Spin Master Corp. recorded meteoric growth in its digital games business in the latest quarter as users of its Toca Life World app filmed themselves playing the game and shared the videos on social media, the company’s co-CEO said Tuesday. “There was a crazy amount of people that were actually filming themselves playing in the game and then uploading it to TikTok, and that exposure of the game really started to increase the amount of users,” Ronnen Harary told investors during a conference call. “When you have that many people seeing the product, playing with the product and telling their friends, there's a multiplier effect.” The Canadian toymaker’s digital games revenue increased by more than 400 per cent to $31.8 million in its fourth quarter, driven by the Toca Life World platform. The app, developed by Spin Master's Swedish app studio Toca Boca, lets players imagine stories for characters in the virtual game, including kids, babies, elders and creatures, and drag the characters around the screen with their finger and make them do activities. While it's free to download the app, Spin Master makes money through the in-game purchases and upgrades. The stronger digital games revenue, also driven in part by its Sago Mini kids app subscription user base, was revealed as the company said its revenue grew 3.6 per cent compared with a year ago for the three months ended Dec. 31. The Toronto-based company said revenue for the quarter was US$490.6 million, up from US$473.5 million in the fourth quarter of 2019. Spin Master's shares surged to a 52-week high and were up over 24 per cent, or $7.01, at $36.07 in midday trading on the Toronto Stock Exchange. Yet its quarterly results also showed a decline in net sales to $434.3 million, from $441.6 million a year earlier. Mark Segal, Spin Master's chief financial officer, explained that the sales slump was in part due to retailers pulling promotions forward earlier in the fall as well as the company's decision to limit domestic inventory. "This affected our ability to fulfil some late-season replenishment and e-commerce orders, especially on hot items," he told analysts. "While this meant we did not maximize our sales, the position we took allowed us to achieve our best sell-through and cleanest retail and Spin Master inventory levels in many years." Meanwhile, the company will be releasing its feature-length Paw Patrol movie in August, expanding the reach of the company's popular kids entertainment franchise and opening up a new revenue stream. "In terms of increasing our output, you will see more films coming from Spin Master in the future and I think that gives us a whole new way to actually entertain kids," Harary told analysts. "It's really important for everybody to understand that we're actually producing the film, we didn't license the film out ... and take a royalty on it," he said. "Our team internally in Toronto produced the film, we hired the writers, we hired the directors, we did the whole casting with all that amazing voice talent." It's unclear whether there will be a theatrical release for the movie or a combination of theatrical and video on demand, Harary said. Meanwhile, although classic toys and game were a safe choice in 2020, he said consumers will "shift to newness" post-pandemic, he said. The company is preparing for this shift with a robust pipeline of new product development and the goal of greenlighting one to two new properties a year, Harary said. Harary and Anton Rabie, co-founders of the children's entertainment company, will step down from their co-chief executive roles next year. Max Rangel was appointed global president in January and adds the chief executive role to his title in April. This report by The Canadian Press was first published March 2, 2021. Companies in this story: (TSX:TOY) Brett Bundale, The Canadian Press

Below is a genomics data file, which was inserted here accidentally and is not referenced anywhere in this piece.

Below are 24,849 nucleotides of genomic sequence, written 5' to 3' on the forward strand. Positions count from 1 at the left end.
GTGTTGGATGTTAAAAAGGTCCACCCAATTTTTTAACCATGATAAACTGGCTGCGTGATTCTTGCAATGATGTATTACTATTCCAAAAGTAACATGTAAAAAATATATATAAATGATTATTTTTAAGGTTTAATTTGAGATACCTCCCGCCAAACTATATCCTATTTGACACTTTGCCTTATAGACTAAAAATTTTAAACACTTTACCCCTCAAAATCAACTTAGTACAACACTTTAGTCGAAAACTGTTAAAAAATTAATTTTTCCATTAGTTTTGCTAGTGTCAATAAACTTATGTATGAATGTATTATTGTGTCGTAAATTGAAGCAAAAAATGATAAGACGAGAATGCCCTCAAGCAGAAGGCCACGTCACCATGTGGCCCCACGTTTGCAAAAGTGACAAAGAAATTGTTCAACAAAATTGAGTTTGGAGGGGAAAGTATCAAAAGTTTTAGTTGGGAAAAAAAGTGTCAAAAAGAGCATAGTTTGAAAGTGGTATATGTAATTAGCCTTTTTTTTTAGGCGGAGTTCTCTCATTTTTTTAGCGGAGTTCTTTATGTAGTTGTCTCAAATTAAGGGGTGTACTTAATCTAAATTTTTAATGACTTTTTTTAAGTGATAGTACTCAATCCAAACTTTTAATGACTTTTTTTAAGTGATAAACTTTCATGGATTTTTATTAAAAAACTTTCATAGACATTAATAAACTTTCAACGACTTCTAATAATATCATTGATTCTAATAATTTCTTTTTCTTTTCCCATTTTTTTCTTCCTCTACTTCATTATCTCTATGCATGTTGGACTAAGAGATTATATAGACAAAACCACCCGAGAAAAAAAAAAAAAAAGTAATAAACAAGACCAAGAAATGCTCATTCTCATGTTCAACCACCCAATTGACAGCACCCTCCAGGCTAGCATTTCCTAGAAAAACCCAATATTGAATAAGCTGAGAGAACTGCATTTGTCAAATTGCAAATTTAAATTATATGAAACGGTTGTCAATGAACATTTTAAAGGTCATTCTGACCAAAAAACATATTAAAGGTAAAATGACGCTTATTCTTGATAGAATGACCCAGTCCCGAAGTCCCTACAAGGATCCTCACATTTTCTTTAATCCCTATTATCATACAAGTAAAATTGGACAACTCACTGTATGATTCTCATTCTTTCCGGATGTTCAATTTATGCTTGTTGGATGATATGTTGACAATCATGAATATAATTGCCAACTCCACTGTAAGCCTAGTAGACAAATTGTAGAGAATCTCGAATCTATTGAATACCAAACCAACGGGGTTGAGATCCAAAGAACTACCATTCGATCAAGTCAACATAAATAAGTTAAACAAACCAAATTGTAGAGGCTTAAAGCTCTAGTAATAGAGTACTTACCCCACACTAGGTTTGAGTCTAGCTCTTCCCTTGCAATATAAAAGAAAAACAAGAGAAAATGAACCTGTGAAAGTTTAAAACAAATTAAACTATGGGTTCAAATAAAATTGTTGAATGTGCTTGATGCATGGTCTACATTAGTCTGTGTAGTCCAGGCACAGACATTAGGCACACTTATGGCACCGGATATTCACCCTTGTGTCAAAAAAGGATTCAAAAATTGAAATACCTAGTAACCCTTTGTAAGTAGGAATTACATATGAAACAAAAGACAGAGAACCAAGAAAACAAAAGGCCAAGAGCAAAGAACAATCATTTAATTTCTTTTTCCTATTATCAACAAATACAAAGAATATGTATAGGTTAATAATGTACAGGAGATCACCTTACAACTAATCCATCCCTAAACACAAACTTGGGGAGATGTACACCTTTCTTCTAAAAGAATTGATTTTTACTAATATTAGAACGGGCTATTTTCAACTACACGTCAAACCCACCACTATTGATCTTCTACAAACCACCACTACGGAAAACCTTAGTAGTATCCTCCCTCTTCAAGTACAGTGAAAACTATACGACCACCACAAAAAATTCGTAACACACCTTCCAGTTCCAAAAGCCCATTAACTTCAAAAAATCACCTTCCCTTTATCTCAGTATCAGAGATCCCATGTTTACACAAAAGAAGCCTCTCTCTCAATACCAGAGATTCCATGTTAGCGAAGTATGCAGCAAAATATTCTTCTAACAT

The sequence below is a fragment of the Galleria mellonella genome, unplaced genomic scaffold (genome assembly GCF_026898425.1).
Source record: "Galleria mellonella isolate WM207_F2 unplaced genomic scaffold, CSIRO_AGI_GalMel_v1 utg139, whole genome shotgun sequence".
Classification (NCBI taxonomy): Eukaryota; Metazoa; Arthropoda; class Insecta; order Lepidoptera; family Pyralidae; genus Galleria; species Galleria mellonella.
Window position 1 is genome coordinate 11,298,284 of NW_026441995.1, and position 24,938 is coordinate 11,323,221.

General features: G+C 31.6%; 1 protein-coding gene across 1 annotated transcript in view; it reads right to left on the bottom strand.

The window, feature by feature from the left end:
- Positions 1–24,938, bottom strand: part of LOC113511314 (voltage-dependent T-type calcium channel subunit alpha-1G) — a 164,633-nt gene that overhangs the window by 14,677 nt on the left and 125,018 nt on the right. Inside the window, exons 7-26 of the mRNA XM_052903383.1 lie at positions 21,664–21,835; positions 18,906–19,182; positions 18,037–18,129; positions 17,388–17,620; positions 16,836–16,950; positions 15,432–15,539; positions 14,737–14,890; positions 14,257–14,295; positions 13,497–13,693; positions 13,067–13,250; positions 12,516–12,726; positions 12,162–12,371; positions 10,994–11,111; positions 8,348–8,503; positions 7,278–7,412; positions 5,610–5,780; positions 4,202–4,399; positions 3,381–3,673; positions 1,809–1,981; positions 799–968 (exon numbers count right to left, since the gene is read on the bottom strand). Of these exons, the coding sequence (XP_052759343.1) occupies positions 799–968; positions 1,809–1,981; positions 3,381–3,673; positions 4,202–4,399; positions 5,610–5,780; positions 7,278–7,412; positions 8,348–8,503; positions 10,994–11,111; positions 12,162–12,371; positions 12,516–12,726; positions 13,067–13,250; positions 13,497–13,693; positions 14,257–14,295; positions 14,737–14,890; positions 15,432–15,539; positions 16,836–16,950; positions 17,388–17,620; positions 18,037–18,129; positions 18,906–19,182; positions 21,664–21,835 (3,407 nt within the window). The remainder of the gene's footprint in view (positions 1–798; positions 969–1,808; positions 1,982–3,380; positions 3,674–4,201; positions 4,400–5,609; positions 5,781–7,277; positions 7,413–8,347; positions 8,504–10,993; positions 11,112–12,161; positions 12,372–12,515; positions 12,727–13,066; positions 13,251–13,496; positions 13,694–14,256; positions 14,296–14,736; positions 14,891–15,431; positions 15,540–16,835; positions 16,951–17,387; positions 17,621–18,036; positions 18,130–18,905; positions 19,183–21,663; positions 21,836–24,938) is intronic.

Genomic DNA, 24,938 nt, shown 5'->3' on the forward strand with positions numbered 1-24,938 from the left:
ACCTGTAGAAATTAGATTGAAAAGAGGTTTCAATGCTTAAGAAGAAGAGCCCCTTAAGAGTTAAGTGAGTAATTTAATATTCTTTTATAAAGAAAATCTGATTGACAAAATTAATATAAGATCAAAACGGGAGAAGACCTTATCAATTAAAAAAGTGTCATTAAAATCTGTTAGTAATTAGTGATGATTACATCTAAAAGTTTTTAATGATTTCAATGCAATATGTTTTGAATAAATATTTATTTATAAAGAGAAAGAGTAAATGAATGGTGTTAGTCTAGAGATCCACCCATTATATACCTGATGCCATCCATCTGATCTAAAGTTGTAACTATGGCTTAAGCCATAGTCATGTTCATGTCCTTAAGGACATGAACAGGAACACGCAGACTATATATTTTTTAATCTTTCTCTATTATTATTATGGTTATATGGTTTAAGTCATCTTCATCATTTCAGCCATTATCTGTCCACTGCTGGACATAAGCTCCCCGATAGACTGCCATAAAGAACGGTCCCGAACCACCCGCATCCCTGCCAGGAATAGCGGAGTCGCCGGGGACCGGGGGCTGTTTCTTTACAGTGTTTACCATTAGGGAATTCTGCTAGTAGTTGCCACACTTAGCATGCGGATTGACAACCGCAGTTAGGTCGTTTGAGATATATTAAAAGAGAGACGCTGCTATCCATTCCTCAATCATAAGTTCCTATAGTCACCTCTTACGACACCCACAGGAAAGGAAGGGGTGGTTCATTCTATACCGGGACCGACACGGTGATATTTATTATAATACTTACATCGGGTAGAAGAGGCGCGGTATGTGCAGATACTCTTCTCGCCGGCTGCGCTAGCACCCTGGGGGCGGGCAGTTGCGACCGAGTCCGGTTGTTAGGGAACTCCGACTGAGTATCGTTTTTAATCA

Two survivors of a cult which got worldwide attention in recent years have started a podcast called A Little Bit Culty, hoping to help other people learn from their experience. Vancouver couple Sarah Edmondson and Anthony “Nippy” Ames were members of NXIVM, which from the fringes seemed like a personal development program. It had leadership training, mentoring opportunities and a very charismatic leader. It took them 12 years to hit a breaking point, when Edmondson was branded with what they later learned was the initials of that charismatic leader Keith Raniere. That incident brought all their doubts and questions to a head, and they left the cult in 2017. NXIVM founder Keith Raniere was sentenced by a New York federal court in October 2020 to 120 years in jail for racketeering, sex trafficking and more. Several members of his inner circle were also convicted. Edmondson and Ames told Black Press Media they didn’t know any of the criminal abuse that was going on at the top; they thought NXIVM was a personal development program, albeit with some admittedly unconventional methods. It’s since been called a sex-cult. RELATED: NXIVM guru gets 120 years in prison in sex-slaves case Their podcast is grounded in what they’ve learned since leaving the cult through the help of therapists who have put a language to what happened. Some episodes will feature experts, others will interview survivors and some delve into the curriculum of NXIVM’s Executive Success Programs to examine what teachings drew them in and where things got “culty.” The pair, now parents of two, have spent years “de-programming” their minds, and processing various reactions of shame, embarrassment and rage. “Like, what did I miss? How did I think I was doing something good but ended up being aligned with someone who was abusing so many people? That was a really difficult,” Ames said. While they didn’t know Raniere’s abusive side, they were close friends with some who did and lied about who Raniere was. That deception is the first red flag Ames thinks of when he’s asked how to identify a destructive cult. Not all cults are destructive, but many are designed to abuse power. “That was the joke, we were like, yeah we’re in a cult, but were helping people. We were aware of the weird stuff, and we just thought it was funny and ridiculous. We didn’t know that the people closest to Keith were getting abused in the way they were,” Ames said. Their split with NXIVM came gradually. Ames felt the mission to bring joy to the world wasn’t working. Morale was low, and the monthly training sessions weren’t having the same reach. The decision to leave culminated in a ceremony where Edmondson and other recruits to a secret sisterhood were branded with Raniere’s initials. They didn’t know it was his initials, or that it would be a brand instead of a type of bonding tattoo. “There is no word to describe my rage,” she said. Since coming forward about being in NXIVM, the couple were interviewed on The Vow, an HBO documentary about the cult, and were involved in court cases that got Raniere and other top leaders behind bars. They receive inquiries almost daily from people who think they may be in a cult. Some key indicators, the couple said, include if a person can leave the group without being harassed or hurt, if they can question the leader and their transparency. To anyone concerned about a loved one who might be in a destructive cult, they say to approach with respect, curiosity and lots of questions. “Say, I’ve seen these allegations, tell me about them. Like, how is that for you? What do you think about it? Is any of it true? What would you do if it was true? Stuff like that,” Edmondson said. Do you have something to add to this story or something else we should report on? Email: email@example.com Zoë Ducklow, Local Journalism Initiative Reporter, North Island Gazette